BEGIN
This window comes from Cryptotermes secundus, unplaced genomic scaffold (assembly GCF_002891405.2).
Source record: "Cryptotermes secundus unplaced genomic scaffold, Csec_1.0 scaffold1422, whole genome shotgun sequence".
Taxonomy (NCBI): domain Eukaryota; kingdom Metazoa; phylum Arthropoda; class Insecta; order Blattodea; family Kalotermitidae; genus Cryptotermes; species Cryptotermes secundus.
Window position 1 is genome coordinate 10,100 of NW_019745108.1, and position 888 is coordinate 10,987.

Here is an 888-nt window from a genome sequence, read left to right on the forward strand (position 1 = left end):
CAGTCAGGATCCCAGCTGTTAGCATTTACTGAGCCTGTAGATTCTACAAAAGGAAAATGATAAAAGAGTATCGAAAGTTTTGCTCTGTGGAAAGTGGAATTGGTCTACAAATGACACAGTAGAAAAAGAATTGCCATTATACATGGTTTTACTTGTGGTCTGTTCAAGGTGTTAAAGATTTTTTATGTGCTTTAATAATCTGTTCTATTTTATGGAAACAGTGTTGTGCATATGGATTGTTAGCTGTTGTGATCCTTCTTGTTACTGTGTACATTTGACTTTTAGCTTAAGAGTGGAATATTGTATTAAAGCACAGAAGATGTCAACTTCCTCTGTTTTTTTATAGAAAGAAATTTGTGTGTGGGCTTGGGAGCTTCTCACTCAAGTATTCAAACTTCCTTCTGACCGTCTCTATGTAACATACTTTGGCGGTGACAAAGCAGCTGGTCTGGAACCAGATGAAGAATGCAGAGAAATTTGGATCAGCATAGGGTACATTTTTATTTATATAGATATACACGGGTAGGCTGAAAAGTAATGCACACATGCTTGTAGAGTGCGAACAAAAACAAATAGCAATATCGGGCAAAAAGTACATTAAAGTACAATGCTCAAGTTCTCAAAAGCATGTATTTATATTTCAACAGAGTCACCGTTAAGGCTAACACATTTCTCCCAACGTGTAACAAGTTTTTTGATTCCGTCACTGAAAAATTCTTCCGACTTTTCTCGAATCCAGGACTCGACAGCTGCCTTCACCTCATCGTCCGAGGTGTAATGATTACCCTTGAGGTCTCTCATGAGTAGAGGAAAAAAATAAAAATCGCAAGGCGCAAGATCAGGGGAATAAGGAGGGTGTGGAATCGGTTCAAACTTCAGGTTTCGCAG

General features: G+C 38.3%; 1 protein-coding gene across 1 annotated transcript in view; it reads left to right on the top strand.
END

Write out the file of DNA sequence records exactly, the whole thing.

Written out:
This window comes from Cryptotermes secundus, unplaced genomic scaffold (assembly GCF_002891405.2).
Source record: "Cryptotermes secundus unplaced genomic scaffold, Csec_1.0 scaffold1422, whole genome shotgun sequence".
Taxonomy (NCBI): domain Eukaryota; kingdom Metazoa; phylum Arthropoda; class Insecta; order Blattodea; family Kalotermitidae; genus Cryptotermes; species Cryptotermes secundus.
Window position 1 is genome coordinate 10,100 of NW_019745108.1, and position 888 is coordinate 10,987.

Here is an 888-nt window from a genome sequence, read left to right on the forward strand (position 1 = left end):
CAGTCAGGATCCCAGCTGTTAGCATTTACTGAGCCTGTAGATTCTACAAAAGGAAAATGATAAAAGAGTATCGAAAGTTTTGCTCTGTGGAAAGTGGAATTGGTCTACAAATGACACAGTAGAAAAAGAATTGCCATTATACATGGTTTTACTTGTGGTCTGTTCAAGGTGTTAAAGATTTTTTATGTGCTTTAATAATCTGTTCTATTTTATGGAAACAGTGTTGTGCATATGGATTGTTAGCTGTTGTGATCCTTCTTGTTACTGTGTACATTTGACTTTTAGCTTAAGAGTGGAATATTGTATTAAAGCACAGAAGATGTCAACTTCCTCTGTTTTTTTATAGAAAGAAATTTGTGTGTGGGCTTGGGAGCTTCTCACTCAAGTATTCAAACTTCCTTCTGACCGTCTCTATGTAACATACTTTGGCGGTGACAAAGCAGCTGGTCTGGAACCAGATGAAGAATGCAGAGAAATTTGGATCAGCATAGGGTACATTTTTATTTATATAGATATACACGGGTAGGCTGAAAAGTAATGCACACATGCTTGTAGAGTGCGAACAAAAACAAATAGCAATATCGGGCAAAAAGTACATTAAAGTACAATGCTCAAGTTCTCAAAAGCATGTATTTATATTTCAACAGAGTCACCGTTAAGGCTAACACATTTCTCCCAACGTGTAACAAGTTTTTTGATTCCGTCACTGAAAAATTCTTCCGACTTTTCTCGAATCCAGGACTCGACAGCTGCCTTCACCTCATCGTCCGAGGTGTAATGATTACCCTTGAGGTCTCTCATGAGTAGAGGAAAAAAATAAAAATCGCAAGGCGCAAGATCAGGGGAATAAGGAGGGTGTGGAATCGGTTCAAACTTCAGGTTTCGCAG

General features: G+C 38.3%; 1 protein-coding gene across 1 annotated transcript in view; it reads left to right on the top strand.